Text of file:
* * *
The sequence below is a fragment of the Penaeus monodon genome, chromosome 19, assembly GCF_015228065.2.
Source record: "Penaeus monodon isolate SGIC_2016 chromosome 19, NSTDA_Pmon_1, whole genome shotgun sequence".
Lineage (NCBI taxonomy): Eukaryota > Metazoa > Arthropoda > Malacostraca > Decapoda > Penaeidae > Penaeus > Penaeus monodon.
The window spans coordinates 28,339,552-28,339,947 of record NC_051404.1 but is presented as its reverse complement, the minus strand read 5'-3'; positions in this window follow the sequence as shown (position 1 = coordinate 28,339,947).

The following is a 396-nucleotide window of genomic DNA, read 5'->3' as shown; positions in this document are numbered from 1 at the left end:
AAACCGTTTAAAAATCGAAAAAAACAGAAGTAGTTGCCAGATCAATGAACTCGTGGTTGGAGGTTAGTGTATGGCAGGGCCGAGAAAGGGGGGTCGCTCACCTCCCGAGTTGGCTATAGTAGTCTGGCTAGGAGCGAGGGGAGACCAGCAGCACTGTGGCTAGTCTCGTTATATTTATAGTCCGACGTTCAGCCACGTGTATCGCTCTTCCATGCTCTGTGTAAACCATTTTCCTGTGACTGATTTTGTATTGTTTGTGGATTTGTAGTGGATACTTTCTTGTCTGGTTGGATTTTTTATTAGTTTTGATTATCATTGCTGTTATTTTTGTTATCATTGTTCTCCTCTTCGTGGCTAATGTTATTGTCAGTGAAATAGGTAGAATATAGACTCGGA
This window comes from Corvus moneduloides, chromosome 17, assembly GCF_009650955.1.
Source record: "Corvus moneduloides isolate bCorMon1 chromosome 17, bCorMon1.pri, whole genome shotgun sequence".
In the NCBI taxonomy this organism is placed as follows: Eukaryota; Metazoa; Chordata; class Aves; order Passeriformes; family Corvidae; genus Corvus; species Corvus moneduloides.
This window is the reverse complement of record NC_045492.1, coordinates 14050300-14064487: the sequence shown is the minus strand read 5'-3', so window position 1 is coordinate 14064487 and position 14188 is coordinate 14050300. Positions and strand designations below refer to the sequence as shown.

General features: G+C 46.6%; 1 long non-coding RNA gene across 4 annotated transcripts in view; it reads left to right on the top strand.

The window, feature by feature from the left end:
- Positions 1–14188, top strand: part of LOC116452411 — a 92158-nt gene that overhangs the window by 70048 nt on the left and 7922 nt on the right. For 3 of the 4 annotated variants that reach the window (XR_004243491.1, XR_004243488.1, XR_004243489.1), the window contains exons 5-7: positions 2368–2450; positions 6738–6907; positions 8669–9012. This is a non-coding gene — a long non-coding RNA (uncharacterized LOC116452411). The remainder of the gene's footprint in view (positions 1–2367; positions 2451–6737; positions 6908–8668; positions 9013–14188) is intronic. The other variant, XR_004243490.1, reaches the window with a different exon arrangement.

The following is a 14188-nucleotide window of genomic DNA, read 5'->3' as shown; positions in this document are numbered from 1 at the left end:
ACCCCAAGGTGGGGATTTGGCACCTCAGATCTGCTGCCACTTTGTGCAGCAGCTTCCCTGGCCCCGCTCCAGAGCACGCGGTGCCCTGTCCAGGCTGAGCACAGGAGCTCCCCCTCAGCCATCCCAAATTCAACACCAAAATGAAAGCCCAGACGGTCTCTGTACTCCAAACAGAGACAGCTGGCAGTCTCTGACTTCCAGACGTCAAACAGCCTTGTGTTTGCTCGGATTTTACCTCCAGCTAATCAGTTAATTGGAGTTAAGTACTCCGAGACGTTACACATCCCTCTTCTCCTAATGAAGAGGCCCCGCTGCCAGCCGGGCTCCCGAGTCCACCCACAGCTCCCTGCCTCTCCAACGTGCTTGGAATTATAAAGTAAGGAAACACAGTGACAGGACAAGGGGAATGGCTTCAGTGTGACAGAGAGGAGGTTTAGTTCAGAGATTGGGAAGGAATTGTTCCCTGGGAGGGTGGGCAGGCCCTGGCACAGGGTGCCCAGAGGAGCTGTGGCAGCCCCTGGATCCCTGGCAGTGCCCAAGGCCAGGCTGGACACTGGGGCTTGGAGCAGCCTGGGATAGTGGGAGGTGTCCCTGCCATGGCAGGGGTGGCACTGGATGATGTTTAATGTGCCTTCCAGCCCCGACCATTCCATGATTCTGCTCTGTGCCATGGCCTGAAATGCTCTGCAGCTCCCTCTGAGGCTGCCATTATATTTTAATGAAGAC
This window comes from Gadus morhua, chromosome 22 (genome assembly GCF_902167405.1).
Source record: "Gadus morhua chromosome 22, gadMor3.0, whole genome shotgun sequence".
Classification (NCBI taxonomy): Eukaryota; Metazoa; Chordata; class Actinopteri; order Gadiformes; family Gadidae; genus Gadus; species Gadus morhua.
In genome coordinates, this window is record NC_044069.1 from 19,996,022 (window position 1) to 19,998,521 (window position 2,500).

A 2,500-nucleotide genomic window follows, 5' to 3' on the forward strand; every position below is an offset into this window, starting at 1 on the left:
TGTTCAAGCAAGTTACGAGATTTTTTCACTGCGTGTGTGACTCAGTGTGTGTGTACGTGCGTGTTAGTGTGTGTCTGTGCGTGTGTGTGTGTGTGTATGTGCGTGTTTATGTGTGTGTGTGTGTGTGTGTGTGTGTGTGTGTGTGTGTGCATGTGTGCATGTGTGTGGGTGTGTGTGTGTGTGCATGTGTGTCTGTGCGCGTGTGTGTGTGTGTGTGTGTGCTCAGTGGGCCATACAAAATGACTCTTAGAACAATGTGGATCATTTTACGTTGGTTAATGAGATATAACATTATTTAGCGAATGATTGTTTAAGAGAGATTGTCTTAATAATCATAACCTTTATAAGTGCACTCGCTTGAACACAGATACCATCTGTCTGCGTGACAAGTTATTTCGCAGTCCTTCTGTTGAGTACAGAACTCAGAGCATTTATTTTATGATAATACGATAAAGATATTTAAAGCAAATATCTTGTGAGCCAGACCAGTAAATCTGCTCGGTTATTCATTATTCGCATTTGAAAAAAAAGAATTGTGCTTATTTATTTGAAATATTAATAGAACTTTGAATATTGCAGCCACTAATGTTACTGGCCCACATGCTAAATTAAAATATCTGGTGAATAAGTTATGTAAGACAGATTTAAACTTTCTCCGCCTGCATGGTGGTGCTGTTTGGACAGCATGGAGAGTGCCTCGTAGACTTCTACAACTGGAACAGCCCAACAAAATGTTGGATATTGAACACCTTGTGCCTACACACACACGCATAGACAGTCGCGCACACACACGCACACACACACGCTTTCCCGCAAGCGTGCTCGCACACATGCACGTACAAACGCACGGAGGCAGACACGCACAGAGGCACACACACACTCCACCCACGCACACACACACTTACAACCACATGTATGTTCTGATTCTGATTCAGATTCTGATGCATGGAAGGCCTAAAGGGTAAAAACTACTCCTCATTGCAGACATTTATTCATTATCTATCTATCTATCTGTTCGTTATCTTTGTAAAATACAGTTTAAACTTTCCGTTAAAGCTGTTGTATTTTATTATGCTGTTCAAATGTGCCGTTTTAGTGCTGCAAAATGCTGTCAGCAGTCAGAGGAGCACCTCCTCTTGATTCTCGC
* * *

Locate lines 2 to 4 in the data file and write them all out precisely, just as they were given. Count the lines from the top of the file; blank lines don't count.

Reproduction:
Source record: "Penaeus monodon isolate SGIC_2016 chromosome 19, NSTDA_Pmon_1, whole genome shotgun sequence".
Lineage (NCBI taxonomy): Eukaryota > Metazoa > Arthropoda > Malacostraca > Decapoda > Penaeidae > Penaeus > Penaeus monodon.
The window spans coordinates 28,339,552-28,339,947 of record NC_051404.1 but is presented as its reverse complement, the minus strand read 5'-3'; positions in this window follow the sequence as shown (position 1 = coordinate 28,339,947).